When they played some of the songs for me, I was mesmerized by the unique feel of the grooves and D’s otherworldly vocal arrangements. D’Angelo had written the songs for Voodoo at the keyboard and while his left hand would play what would become the blueprints for the basslines, his right hand plays the chords and flourishes that accompany the main melody. It all fits together in such a unique way… The basslines are woven into the fabric of the composition from the start.

Although some songs were established when I got there, others were left more open to develop ideas and for me, some freedom of expression, from adding in passing notes to flurries up to the top of the bass neck to complement his vocals. Because the album is so bass- and rhythm-driven, everything mattered, it was all at the top of the mix, he encouraged me to bring my thing to the music and, through him, I met Erykah, Quest, James Poyser, Roy Hargrove, J Dilla, Common, and all the Soulquarian collective.

Listen to Voodoo here.

Adele, 21 (2011)

Pino Palladino: I was back in London when [producer] Rick Rubin reached out to me about recording a new album for Adele. She had already made a name for herself in the UK before she broke worldwide, so I had heard of her. Rick told me, “I want to get you into this fantastic band, with drummer Chris Dave, Matt Sweeney and Smokey Hormel on guitars, James Poyser on piano, and really give her the strong backing she deserves.” I flew out to Shangri-La studios in California where they were recording, and she just killed it on the vocals from the start. I remember hearing her voice for the first time through my headphones and being blown away by how she could sing. The songs were really great and I knew we were recording something special.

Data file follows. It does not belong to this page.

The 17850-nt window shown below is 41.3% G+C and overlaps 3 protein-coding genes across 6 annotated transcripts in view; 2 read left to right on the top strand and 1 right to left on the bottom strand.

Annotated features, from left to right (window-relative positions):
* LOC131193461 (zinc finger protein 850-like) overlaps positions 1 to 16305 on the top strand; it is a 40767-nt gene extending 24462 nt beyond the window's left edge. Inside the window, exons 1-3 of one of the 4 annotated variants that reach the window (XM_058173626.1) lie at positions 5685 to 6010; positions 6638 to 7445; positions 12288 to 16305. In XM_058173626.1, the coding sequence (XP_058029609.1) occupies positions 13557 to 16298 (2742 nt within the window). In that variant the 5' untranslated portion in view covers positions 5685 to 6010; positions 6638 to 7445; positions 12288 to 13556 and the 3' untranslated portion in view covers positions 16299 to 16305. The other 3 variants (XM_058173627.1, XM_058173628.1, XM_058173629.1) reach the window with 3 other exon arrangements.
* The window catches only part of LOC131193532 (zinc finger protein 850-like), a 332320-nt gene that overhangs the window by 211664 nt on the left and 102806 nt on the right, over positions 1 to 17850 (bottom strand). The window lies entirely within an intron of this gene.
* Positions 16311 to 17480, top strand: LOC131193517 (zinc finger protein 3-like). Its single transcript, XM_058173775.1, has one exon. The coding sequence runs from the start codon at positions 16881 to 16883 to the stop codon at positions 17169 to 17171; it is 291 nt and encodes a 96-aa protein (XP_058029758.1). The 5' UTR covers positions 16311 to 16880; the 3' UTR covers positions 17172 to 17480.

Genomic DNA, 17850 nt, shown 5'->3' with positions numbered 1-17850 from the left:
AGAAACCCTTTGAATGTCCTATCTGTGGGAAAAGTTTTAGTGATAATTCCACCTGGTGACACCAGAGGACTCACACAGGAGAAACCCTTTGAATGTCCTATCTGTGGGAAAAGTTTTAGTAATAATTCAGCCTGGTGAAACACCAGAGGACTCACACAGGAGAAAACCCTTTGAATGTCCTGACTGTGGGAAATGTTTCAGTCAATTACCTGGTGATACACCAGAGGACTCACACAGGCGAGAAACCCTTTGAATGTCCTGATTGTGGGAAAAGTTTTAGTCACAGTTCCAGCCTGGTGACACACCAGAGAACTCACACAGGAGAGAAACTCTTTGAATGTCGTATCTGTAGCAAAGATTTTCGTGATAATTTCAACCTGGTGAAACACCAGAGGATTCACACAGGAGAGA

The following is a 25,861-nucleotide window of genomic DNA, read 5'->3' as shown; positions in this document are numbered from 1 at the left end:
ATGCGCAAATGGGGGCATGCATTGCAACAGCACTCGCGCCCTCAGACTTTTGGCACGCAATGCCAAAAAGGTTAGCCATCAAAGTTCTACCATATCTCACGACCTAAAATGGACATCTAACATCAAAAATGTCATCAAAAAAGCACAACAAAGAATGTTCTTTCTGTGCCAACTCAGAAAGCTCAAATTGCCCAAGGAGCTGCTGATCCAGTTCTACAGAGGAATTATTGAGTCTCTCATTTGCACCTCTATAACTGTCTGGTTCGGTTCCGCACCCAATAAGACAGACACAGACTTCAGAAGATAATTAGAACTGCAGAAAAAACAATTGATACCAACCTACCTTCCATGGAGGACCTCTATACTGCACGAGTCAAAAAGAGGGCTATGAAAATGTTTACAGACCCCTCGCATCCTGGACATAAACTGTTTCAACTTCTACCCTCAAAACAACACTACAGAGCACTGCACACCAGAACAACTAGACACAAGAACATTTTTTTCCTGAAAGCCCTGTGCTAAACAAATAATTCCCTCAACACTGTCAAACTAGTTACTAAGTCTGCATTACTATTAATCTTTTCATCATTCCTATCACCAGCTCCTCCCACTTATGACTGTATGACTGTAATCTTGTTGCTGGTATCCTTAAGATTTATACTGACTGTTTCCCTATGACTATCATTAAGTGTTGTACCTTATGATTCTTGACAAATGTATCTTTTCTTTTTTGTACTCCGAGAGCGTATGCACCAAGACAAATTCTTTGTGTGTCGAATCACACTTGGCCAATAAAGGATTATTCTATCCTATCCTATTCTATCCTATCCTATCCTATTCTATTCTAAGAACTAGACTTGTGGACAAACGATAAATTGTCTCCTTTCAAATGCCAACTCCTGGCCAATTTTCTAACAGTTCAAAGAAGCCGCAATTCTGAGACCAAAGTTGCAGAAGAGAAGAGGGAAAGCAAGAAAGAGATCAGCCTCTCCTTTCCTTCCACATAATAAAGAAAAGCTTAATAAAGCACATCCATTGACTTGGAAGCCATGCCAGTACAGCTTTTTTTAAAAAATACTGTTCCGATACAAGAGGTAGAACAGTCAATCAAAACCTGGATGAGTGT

Mika, The Origin of Love (2012)

Pino Palladino: Mika has certainly got some incredible energy, he would bounce around the studio with all these ideas. Mika brought a lot of curiosity to the process, he would come up with things while I was playing. He was interested to hear fretless bass on some of the songs and liked how it fitted in. I believe I was hooked up with him through Nick Littlemore from Empire of the Sun. Working on a more electronic-oriented pop album was interesting. It’s great to get the opportunity to expand what you do, and try out different directions.

Nine Inch Nails, Hesitation Marks (2013)

Pino Palladino: Trent [Reznor] reached out to me, out of the blue, and asked if I would be interested in collaborating on a couple of tracks for the album. I was really curious how I would fit in with his sound. Trent is a very good communicator, with clear ideas. He is a fan of Voodoo and of Gary Numan, so for me that was interesting as I could maybe bring two different sides of my playing to the music. I played a couple of takes on each song and just did my thing. Later, Trent’s manager called and asked if I would be interested in touring. It turned out that the band had already been rehearsing for a month. It was a real challenge to learn the songs in a short amount of time before we went on the road. And I had no idea how his fans would react to me. But Trent gave me a lot of room, and that ended up being a memorable tour. The whole band was so tight, and the light show, along with the visual effects, was on another level from anything I’ve been a part of.

The Who, Endless Wire (2006) and touring after John Entwistle’s death

Pino Palladino: In 2002, I was working on Common’s Electric Circus album and I was about to fly home to London from Philadelphia, when my wife called me at the hotel and said, “You just got a call from the Who’s management” She gave me the tragic news that John Entwistle had just died, and they wanted to know if I could step in so they could continue the tour. There was going to be a concert at the Hollywood Bowl a few days later. After speaking to their management, I flew to LA later that day to rehearse for the gig and the following tour.